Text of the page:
Announcing the first New Hampshire focused consumer guide to assisted living facilitiesPosted Jun 15, 2021
The Justice in Aging Project at New Hampshire Legal Assistance has written a new guide to help consumers learn about assisted living facilities in New Hampshire, published today, World Elder Abuse Awareness Day 2021.
Highlights include a checklist for evaluating and comparing facilities and an overview of residents’ rights and responsibilities, as well as frequently asked questions about assisted living facilities and a list of helpful resources.
With over more than 15 years providing civil legal aid focused on senior issues, Project Director Cheryl Steinberg observed a void of information about assisted living facilities.
“It’s an industry governed by a convoluted system of laws and regulations, and that can be confusing and complicated for individuals and families to absorb,” she said. “We hope that this guide will be user friendly resource to help people make more informed decisions when seeking an assisted living facility.”
The Consumer Guide is the first product of the NHLA Justice in Aging Project, formerly the Senior Law Project.
The project changed its name to reframe conversations about aging and discourage ageist thinking.
“Talking about aging as an issue that only affects older people promotes an us-versus-them mentality. We are all aging, and injustice in issues of aging affects all of us,” said Steinberg.
The Justice in Aging Project provides direct civil legal aid to people aged 60 and over on matters related to housing, benefits, long-term care resident rights, consumer problems and financial exploitation.
The project, serving as lead agency for the NH Alliance for Healthy Aging’s advocacy efforts, helped spearhead the formation of the State Commission on Aging and secure wage increases for home and community-based care providers.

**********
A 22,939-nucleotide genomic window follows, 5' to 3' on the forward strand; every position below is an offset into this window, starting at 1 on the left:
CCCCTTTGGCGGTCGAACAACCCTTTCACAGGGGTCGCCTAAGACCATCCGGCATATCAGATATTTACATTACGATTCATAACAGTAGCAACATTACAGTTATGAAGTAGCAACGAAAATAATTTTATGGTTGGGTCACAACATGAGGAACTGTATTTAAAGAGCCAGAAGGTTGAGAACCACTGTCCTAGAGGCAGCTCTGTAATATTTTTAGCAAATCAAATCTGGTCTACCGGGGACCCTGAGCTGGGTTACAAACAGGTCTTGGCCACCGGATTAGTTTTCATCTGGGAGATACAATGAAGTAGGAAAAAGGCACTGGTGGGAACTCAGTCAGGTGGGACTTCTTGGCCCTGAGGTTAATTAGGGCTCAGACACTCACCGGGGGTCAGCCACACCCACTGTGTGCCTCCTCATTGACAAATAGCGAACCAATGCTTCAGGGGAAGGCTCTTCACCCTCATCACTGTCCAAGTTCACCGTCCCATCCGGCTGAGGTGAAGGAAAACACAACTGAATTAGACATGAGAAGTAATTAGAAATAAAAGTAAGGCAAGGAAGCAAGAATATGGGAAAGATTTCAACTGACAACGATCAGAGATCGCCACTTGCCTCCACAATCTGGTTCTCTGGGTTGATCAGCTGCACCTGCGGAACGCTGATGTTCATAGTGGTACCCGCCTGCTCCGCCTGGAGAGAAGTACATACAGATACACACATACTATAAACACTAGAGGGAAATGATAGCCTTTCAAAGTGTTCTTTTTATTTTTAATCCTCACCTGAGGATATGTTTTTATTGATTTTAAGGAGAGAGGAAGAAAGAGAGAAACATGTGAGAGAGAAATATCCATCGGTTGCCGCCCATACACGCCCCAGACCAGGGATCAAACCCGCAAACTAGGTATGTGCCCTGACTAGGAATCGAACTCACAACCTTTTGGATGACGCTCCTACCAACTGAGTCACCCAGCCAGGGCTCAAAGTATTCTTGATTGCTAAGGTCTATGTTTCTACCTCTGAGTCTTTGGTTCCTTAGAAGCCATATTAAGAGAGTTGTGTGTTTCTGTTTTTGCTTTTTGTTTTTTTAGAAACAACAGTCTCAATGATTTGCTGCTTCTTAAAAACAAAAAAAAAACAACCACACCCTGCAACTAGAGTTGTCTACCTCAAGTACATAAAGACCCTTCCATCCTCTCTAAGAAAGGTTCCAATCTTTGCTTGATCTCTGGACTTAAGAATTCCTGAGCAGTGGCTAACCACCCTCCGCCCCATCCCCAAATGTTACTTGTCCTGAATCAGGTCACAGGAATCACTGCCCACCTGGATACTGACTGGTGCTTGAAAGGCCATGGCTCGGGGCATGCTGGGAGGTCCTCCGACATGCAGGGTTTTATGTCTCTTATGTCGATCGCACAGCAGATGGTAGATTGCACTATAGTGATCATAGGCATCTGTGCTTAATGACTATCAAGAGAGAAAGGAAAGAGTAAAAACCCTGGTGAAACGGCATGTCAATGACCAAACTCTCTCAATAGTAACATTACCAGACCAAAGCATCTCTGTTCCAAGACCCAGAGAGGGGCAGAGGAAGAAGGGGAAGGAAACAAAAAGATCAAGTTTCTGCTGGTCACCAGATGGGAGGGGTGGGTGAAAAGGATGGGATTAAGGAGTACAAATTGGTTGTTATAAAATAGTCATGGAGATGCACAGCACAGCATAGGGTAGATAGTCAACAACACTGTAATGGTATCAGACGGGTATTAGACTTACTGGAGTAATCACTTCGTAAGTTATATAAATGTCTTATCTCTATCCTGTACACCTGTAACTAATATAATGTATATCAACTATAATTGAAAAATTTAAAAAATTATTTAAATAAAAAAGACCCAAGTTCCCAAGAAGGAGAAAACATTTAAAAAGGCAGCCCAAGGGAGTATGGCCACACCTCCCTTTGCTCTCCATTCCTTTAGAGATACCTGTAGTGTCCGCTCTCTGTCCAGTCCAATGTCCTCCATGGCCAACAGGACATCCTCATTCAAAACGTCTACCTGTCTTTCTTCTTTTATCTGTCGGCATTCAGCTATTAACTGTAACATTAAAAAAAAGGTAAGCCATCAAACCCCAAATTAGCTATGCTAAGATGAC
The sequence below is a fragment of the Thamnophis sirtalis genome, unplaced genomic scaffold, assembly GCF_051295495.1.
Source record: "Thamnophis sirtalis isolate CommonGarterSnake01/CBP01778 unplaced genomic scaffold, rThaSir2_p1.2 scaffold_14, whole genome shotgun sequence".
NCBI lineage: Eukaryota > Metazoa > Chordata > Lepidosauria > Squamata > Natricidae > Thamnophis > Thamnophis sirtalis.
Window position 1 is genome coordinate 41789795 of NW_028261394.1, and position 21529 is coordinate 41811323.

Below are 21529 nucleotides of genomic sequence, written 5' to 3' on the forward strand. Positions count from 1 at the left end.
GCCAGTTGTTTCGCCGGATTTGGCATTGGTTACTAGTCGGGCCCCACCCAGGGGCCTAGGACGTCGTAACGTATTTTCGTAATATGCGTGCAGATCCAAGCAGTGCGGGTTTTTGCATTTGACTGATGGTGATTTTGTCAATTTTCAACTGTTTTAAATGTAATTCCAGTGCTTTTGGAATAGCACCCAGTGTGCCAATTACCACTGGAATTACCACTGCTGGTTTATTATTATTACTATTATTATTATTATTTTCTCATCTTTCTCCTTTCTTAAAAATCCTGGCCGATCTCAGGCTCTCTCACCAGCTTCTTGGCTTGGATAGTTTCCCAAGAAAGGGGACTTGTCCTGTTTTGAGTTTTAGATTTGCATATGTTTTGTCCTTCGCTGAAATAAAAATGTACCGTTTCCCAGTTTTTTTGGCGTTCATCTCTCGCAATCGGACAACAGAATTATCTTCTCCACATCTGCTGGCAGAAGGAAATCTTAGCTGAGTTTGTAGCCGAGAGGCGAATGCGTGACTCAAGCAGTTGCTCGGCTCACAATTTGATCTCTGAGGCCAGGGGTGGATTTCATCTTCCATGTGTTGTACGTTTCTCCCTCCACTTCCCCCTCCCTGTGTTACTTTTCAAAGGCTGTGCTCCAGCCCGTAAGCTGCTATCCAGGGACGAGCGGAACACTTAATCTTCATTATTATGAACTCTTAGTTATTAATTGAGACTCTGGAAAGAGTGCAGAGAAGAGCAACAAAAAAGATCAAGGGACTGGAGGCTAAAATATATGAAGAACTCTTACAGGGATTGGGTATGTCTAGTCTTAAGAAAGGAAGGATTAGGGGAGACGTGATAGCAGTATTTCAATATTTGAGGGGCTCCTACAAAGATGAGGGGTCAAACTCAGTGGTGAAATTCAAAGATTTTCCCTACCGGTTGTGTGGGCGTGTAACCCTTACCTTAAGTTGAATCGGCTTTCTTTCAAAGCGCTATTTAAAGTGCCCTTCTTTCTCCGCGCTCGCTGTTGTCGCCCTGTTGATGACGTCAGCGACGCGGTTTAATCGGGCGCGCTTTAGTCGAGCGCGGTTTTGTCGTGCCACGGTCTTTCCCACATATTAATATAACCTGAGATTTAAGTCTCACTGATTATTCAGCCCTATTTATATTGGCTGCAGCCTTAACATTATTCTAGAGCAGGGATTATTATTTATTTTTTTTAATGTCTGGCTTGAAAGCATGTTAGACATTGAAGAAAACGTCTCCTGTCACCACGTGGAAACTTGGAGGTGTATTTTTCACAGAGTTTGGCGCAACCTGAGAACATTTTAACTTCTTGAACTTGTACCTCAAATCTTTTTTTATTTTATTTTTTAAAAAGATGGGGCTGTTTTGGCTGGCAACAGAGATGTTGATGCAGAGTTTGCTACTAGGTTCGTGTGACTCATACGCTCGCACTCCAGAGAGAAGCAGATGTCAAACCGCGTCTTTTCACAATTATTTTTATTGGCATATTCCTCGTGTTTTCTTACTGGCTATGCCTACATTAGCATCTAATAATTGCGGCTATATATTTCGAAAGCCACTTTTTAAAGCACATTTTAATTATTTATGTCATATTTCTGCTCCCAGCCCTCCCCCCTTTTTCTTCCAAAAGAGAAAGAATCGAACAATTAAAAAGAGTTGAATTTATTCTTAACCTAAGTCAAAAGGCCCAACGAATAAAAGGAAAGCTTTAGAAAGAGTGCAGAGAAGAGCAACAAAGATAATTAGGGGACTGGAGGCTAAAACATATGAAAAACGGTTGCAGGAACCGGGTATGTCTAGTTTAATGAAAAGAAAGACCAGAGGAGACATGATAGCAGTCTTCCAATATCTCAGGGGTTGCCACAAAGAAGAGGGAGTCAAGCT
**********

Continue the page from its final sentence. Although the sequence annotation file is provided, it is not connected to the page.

And thanks to a grant from the Tufts Health Plan Foundation, the project is partnering with New Futures to embark on a multi-year initiative to rebalance the long-term care system so that more people with disabilities, at all ages, can live in community-based settings, as independently as possible.
In addition to the Tufts Health Plan Foundation, the project is supported with funds from the Endowment for Health, NH Bureau of Elderly and Adult Services, Mary Gale Foundation and IOLTA (Interest on Lawyer Trust Accounts) program of the NH Bar Association.
About New Hampshire Legal Assistance (NHLA): New Hampshire Legal Assistance is a state-wide non-profit law firm that provides civil legal services to people in New Hampshire who are low-income, older, or have disabilities and cannot afford a lawyer. Its clients include domestic violence survivors; people wrongly denied federal, state, or local benefits; individuals and families facing eviction; students denied educational rights; and victims of housing discrimination.
NHLA maintains offices in Berlin, Claremont, Concord, Manchester, and Portsmouth.